Since retiring from teaching in Waldorf schools, I’ve enjoyed working with a homeschooling second grader who often comes up with an idea for our lesson time than is more engaging than what I planned. “Can we start in the garden today?” And why not? We are both more focused after time in the fresh air where she weeds her fairy garden and then helps me plant peas. She’s an extra tall second grader so sometimes my expectations inadvertently match her height rather than her age. At these times I remind myself about the normal developmental traits of eight year olds. And I find that my reminders to myself as a homeschooling teacher is much like my self-talk as a classroom teacher. In fact, I remind myself of the lessons I shared in my classroom teaching memoir, A Gift of Wonder.
Might others who teach at home find value in my memoir set in school? Two homeschoolers, Kimberly Wilson and Amanda Evans kindly agreed to read my memoir with this question in mind. This week I’ll share Amanda’s book review and next week I’ll share Kimberly’s review.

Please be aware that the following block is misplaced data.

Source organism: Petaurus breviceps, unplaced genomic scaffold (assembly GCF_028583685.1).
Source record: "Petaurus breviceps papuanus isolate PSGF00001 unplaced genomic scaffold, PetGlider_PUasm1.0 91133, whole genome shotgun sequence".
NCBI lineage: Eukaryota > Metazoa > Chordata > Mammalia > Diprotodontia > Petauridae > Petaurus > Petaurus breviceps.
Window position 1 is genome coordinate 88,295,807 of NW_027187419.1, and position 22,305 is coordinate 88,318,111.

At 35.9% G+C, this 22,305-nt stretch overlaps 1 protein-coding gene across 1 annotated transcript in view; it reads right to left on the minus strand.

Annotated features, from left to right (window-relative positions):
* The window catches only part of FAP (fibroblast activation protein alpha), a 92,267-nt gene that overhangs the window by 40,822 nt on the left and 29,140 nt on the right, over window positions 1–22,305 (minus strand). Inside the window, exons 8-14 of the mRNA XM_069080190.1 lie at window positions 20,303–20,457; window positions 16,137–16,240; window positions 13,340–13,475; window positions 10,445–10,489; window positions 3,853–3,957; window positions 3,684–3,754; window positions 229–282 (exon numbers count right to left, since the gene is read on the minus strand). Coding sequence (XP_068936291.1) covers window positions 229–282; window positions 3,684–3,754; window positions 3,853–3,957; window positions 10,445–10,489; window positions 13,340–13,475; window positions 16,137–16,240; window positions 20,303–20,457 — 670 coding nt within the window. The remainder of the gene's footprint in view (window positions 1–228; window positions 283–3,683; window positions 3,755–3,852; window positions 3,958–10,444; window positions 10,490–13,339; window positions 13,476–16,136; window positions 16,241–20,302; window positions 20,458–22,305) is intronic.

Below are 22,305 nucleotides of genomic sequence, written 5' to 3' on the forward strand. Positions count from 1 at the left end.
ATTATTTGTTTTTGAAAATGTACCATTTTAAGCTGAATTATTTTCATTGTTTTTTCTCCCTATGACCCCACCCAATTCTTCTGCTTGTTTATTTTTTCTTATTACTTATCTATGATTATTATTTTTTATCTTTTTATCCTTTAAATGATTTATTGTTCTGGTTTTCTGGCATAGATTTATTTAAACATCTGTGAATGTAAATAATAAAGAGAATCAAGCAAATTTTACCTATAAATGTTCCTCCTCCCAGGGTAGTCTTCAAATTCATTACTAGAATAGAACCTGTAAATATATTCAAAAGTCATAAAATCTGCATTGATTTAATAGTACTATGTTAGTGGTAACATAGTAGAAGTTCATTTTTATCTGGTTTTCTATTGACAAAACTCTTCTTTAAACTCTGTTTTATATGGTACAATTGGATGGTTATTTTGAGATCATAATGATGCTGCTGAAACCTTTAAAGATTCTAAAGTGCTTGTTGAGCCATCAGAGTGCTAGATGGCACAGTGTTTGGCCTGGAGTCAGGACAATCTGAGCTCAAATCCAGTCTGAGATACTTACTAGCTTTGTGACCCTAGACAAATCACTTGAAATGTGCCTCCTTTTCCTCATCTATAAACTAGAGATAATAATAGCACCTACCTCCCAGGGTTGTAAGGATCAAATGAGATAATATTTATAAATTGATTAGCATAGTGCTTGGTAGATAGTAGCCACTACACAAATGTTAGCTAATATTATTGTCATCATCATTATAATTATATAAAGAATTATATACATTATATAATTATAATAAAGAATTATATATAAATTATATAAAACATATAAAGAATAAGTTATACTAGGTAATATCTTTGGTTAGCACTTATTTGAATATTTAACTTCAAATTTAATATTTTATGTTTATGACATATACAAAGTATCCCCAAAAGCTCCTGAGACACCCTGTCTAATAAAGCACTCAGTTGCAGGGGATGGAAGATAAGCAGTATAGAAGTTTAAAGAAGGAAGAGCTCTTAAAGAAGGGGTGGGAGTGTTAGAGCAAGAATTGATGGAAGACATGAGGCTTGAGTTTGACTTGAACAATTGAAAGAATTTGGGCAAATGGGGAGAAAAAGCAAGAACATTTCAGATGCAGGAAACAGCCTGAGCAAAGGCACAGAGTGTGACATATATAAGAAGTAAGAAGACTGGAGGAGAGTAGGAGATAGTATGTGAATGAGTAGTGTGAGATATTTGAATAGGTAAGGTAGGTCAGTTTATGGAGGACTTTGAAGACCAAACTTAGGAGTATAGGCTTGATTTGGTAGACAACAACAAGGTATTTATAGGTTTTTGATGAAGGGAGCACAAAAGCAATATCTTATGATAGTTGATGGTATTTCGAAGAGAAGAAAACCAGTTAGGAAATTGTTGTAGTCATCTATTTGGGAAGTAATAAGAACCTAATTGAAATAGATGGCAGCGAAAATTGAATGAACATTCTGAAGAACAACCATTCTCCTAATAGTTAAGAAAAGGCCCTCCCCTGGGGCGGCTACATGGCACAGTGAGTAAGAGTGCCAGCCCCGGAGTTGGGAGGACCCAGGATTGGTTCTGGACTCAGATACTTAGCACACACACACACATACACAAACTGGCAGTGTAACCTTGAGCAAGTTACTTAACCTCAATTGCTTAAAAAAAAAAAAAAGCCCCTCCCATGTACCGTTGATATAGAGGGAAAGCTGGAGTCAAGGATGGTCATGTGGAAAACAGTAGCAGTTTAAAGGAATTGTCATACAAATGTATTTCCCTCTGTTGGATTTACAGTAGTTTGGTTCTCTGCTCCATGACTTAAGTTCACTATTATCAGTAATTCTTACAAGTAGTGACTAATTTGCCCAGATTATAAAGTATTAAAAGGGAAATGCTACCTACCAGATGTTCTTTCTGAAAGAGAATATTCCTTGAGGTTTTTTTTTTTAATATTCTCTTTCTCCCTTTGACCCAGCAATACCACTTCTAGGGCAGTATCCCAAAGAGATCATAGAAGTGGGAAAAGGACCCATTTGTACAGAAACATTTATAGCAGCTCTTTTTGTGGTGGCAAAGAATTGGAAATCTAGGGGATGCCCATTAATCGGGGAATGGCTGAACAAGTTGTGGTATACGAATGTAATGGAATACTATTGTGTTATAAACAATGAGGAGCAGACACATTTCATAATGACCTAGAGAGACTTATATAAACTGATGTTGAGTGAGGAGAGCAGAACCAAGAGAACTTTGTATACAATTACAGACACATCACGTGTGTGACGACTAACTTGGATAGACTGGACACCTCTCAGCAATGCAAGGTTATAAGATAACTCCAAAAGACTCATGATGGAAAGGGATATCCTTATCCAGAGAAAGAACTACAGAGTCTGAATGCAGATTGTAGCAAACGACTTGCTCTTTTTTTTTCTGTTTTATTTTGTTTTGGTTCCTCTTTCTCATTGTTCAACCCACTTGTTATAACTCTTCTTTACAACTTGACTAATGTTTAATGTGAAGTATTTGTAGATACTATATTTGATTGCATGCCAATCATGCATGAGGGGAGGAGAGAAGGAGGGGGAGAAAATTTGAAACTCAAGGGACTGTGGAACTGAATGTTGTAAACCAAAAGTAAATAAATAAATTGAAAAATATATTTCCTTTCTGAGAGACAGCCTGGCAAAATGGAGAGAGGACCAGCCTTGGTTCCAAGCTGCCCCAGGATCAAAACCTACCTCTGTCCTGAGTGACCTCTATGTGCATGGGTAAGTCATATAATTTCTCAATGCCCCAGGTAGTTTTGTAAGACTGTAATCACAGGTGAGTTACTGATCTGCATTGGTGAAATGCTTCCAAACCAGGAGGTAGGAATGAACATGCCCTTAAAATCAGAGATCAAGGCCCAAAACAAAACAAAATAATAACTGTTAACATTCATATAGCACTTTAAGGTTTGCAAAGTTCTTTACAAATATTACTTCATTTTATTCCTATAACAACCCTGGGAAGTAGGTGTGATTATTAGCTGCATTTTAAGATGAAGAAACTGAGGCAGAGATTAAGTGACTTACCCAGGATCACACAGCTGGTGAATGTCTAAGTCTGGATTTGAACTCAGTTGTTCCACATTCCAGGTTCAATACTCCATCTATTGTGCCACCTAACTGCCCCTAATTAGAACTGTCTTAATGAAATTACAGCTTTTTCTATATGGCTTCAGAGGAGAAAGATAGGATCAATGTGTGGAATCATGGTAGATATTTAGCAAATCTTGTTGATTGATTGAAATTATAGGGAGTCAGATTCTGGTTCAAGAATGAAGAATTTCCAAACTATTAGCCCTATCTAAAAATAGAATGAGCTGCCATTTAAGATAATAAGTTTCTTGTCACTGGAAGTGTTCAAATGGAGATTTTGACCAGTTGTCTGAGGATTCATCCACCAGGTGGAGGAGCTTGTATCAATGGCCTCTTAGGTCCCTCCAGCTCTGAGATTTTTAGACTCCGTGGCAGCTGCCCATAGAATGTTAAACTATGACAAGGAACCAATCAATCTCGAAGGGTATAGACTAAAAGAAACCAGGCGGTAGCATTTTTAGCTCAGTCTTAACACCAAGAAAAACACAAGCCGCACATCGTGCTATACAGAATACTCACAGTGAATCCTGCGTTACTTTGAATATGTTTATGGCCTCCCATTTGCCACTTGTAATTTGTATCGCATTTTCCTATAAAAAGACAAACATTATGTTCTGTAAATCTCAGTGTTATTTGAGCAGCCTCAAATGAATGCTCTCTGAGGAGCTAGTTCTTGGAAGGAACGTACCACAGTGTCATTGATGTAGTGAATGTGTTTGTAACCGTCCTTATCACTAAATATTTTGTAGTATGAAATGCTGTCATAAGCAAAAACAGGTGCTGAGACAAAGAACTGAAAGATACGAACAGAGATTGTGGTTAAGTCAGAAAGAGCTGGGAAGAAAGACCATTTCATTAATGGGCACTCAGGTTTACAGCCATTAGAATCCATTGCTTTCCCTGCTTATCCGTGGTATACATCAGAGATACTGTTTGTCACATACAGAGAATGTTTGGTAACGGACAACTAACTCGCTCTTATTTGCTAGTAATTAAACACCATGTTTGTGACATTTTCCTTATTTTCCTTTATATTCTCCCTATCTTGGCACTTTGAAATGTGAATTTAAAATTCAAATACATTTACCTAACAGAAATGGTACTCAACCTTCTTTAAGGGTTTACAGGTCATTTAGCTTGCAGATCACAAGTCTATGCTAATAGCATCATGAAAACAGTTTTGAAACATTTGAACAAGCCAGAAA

Amanda Evans lives in coastal NC with her husband and three children, ages 12, 10 and 8. They’re finishing up their 6th year of Waldorf-inspired homeschooling. Her review was published recently in The Parenting Passageway
Many thanks to Amanda Evans for reviewing A Gift of Wonder and to Carrie Dendtler of The Parenting Passageway for publishing her review.
I feel it will join Torin Finser’s “School as a Journey” and Marjorie Spock’s “Teaching as a Lively Art” as a “must-read” Waldorf teaching memoir.
sources for A Gift of Wonder:
The Publisher: http://bit.ly/2F58G4k
Floris Books for European orders http://bit.ly/2F5fUWQ
Booktopia for Australian orders http://bit.ly/2TozYXm